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Traveling Through the Dark and The Bull Moose


traveling Through the Dark and The Bull Moose

yet alive; (2) still as quiet, indeed, so silent he hears "the wilderness listen (3) still as "stillborn an inevitable. That he names the road specifically gives the poem the feel of authentic experience. The last line however is the catalyst for what's to come. He may even wonder if the fawn can be saved, but knows all along what he must. In life I don't like much to happen. "Traveling through the Dark" recalls the Emotive Imagination through its use of personifications and images. Jonathan Holden In this poem some of the possibilities of voice have been sacrificed for the sake of formal beauty: the prosody is patterned, the lines are in four-stress accentuals and lightly dabbed with touch rhymes. Suddenly, the choices are much more complicated. Finally he pushes the deer into the river, a shock even though the poem has prepared us for. the dead deer suddenly there, the canyon, the narrow road, and Stafford honestly awkward in the scene: "I stumbled back of the car." His magic is gone.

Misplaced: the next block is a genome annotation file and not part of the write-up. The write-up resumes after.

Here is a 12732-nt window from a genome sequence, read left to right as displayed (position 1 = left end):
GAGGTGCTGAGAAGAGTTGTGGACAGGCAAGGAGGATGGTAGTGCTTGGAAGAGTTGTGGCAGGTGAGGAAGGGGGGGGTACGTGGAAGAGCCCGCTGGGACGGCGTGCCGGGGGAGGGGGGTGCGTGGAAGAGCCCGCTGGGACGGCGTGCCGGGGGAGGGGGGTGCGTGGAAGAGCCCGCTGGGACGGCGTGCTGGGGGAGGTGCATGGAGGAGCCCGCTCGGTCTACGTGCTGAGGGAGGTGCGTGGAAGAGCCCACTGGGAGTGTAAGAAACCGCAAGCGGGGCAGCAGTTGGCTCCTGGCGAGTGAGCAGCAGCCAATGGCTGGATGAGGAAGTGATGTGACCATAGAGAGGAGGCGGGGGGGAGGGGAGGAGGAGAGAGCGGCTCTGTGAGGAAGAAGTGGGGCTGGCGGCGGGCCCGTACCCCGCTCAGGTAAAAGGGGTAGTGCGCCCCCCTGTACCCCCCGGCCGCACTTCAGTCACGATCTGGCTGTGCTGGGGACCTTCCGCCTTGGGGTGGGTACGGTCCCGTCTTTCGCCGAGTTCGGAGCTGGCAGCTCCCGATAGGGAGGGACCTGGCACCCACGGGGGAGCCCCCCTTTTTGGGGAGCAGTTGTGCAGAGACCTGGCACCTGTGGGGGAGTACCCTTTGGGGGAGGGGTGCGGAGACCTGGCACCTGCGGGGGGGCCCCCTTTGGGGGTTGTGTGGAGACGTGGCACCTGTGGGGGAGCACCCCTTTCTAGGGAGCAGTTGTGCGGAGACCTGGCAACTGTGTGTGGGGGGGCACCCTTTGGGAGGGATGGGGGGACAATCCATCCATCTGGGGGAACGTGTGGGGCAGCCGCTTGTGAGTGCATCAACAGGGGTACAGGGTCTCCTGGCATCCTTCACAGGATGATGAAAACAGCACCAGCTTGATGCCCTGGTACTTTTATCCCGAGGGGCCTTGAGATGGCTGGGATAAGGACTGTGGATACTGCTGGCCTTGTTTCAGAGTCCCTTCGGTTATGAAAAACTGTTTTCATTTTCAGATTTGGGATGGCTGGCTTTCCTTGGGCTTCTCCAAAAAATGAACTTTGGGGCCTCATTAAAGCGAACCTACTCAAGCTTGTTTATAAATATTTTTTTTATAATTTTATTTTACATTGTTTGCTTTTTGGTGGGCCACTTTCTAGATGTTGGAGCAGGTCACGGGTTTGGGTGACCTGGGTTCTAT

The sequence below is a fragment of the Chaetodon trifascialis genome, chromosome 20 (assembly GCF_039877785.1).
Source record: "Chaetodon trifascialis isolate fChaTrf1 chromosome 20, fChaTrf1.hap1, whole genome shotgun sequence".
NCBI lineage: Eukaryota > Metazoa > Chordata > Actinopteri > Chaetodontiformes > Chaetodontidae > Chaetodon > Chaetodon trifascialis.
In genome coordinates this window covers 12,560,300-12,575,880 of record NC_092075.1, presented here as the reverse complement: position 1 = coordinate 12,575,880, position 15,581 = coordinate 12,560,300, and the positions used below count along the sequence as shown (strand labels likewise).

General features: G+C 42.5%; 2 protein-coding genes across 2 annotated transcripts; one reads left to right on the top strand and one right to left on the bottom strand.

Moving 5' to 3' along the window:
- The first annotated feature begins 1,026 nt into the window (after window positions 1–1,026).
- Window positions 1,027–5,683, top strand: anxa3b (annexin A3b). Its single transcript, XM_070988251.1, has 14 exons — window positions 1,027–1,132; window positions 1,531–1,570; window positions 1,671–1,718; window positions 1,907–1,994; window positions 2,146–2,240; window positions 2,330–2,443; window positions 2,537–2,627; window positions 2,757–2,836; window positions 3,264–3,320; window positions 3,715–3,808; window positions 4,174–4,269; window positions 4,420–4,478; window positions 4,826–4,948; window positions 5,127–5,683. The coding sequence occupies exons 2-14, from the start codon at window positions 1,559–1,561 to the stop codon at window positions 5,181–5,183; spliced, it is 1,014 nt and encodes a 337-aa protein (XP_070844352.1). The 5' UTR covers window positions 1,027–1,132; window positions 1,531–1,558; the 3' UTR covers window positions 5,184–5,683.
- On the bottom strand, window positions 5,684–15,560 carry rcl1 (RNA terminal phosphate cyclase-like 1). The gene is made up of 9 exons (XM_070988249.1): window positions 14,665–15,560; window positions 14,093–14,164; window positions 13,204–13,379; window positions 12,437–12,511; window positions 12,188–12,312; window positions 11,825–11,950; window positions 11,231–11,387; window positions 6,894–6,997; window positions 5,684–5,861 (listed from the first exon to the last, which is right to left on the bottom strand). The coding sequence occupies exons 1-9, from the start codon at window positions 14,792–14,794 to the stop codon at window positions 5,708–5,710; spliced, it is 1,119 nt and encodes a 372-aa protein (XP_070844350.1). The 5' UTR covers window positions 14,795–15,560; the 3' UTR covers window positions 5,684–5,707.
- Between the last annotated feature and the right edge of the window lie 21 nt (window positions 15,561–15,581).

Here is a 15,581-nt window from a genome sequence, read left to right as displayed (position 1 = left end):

It might be a situation with a friend or family member or it might be something that will never be known to another living soul. One of nature's exquisite creatures has been slaughtered and callously left on the road, unburied, unmourned, potentially to cause future accidents. What makes the poem work is that same sense of agreement you get in bad didactic writing, whether it's talking about the individualized subjective I or the People or Logos. His attitude toward this common tragedy is sadness but also resignation. From The Explicator.3 (Spring 1997) Return to William Stafford. I happen not to care for it much, but for irresponsible reasons which I'll state later.

William Stafford 's traveling through the Dark " might just be the poem for you. It's a question of how people read and the circuits that have been opened in readers' minds. Lensing and Ronald Moran "Traveling through the Dark" is probably Stafford's most popular women during WWII and frequently anthologized single poem. Placed where it is in the poem, the word can hardly be pronounced without producing a dull, flat, thud; in this context it is more than surprising, it is appalling, like the experience of a driver negotiating a mountain bend and seeing a dead deer. If this was a moment he told himself as poet he would go on writing his poems anywhere, it must have been one of the best moments in a career that has had more good ones than most. The themes are secondary, in a sense, to the stories themselves.


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